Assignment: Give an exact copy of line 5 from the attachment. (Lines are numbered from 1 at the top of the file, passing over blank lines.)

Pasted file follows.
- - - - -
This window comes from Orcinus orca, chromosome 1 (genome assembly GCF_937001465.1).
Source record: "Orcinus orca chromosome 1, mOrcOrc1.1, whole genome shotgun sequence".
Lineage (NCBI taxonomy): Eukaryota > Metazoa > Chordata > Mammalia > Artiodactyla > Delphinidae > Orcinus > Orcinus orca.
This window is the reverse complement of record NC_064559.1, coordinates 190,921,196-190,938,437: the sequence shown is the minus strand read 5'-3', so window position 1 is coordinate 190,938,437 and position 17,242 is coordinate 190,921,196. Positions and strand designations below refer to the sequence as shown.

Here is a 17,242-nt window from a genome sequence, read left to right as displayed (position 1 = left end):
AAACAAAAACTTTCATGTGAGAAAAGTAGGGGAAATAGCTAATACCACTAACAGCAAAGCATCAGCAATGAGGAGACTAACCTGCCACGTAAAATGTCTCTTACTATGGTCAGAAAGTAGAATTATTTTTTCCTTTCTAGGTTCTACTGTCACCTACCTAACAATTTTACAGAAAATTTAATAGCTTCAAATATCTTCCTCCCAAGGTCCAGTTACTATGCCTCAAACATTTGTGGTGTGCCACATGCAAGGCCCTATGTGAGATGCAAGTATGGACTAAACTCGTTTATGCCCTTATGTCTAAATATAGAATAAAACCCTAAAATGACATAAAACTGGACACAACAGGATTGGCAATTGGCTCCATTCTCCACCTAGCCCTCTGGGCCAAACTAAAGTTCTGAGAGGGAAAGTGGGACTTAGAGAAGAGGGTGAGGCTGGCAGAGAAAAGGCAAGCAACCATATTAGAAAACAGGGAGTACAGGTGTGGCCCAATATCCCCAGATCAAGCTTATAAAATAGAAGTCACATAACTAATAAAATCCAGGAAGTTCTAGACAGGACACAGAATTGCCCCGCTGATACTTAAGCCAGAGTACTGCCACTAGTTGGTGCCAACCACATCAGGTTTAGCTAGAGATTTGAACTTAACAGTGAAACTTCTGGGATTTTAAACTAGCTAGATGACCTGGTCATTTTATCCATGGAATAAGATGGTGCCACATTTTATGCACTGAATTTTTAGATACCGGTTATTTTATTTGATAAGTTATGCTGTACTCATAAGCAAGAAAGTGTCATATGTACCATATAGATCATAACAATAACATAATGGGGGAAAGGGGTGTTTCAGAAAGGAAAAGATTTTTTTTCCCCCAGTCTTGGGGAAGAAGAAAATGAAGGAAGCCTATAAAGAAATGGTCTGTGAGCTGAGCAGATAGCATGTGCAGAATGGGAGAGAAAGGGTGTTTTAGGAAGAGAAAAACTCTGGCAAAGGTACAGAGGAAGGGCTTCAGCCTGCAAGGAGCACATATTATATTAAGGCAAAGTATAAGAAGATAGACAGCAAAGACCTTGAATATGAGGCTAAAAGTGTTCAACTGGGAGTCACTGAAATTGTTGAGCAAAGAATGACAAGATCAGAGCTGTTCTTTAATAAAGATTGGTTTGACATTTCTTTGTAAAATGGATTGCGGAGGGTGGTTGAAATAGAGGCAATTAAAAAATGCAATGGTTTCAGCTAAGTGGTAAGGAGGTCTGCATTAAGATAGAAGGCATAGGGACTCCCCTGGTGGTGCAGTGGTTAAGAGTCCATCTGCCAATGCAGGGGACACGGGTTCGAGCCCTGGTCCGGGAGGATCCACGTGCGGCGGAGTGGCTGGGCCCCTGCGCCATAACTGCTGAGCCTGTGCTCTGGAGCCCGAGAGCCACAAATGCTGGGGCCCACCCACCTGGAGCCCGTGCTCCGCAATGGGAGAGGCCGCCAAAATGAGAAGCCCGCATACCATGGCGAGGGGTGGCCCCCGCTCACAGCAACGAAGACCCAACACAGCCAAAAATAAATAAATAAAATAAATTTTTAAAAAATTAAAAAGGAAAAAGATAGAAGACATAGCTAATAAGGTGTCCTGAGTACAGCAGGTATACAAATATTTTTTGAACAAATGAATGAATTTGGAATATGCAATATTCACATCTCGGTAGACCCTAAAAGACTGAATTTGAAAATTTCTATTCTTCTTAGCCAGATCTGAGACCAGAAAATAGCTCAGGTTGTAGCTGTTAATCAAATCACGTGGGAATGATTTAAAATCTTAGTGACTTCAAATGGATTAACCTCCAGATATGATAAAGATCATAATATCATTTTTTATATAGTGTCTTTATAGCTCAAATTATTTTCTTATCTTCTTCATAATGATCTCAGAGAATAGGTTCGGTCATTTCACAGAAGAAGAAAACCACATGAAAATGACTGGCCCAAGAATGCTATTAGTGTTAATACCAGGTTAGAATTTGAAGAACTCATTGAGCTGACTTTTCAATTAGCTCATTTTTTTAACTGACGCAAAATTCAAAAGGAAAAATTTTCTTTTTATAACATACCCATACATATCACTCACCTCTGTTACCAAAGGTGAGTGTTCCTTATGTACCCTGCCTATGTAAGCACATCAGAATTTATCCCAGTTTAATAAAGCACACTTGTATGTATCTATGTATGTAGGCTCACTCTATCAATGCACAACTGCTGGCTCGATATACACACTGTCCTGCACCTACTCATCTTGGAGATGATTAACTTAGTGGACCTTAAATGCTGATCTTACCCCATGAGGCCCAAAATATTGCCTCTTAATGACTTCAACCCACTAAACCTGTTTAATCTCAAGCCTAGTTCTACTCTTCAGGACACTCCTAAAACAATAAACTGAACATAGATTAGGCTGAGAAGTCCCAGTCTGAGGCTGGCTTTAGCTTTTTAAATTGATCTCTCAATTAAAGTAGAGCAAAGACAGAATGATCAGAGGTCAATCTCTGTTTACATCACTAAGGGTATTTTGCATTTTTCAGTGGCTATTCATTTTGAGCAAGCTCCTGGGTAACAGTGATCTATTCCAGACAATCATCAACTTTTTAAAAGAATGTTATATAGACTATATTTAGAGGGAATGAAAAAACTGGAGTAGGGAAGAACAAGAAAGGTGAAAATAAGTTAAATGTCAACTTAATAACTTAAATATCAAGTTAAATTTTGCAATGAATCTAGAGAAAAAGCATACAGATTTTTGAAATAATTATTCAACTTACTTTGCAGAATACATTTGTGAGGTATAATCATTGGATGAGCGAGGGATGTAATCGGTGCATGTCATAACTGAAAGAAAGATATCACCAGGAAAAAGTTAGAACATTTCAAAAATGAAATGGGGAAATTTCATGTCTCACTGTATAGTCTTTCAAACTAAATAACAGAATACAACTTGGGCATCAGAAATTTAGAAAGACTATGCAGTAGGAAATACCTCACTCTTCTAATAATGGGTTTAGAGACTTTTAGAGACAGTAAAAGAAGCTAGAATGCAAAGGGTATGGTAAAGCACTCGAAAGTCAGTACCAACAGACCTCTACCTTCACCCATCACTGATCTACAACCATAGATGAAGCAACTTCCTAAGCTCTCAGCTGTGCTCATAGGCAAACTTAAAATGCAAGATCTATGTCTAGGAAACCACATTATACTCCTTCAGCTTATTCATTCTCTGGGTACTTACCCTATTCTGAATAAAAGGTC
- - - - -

Here is a 17,242-nt window from a genome sequence, read left to right as displayed (position 1 = left end):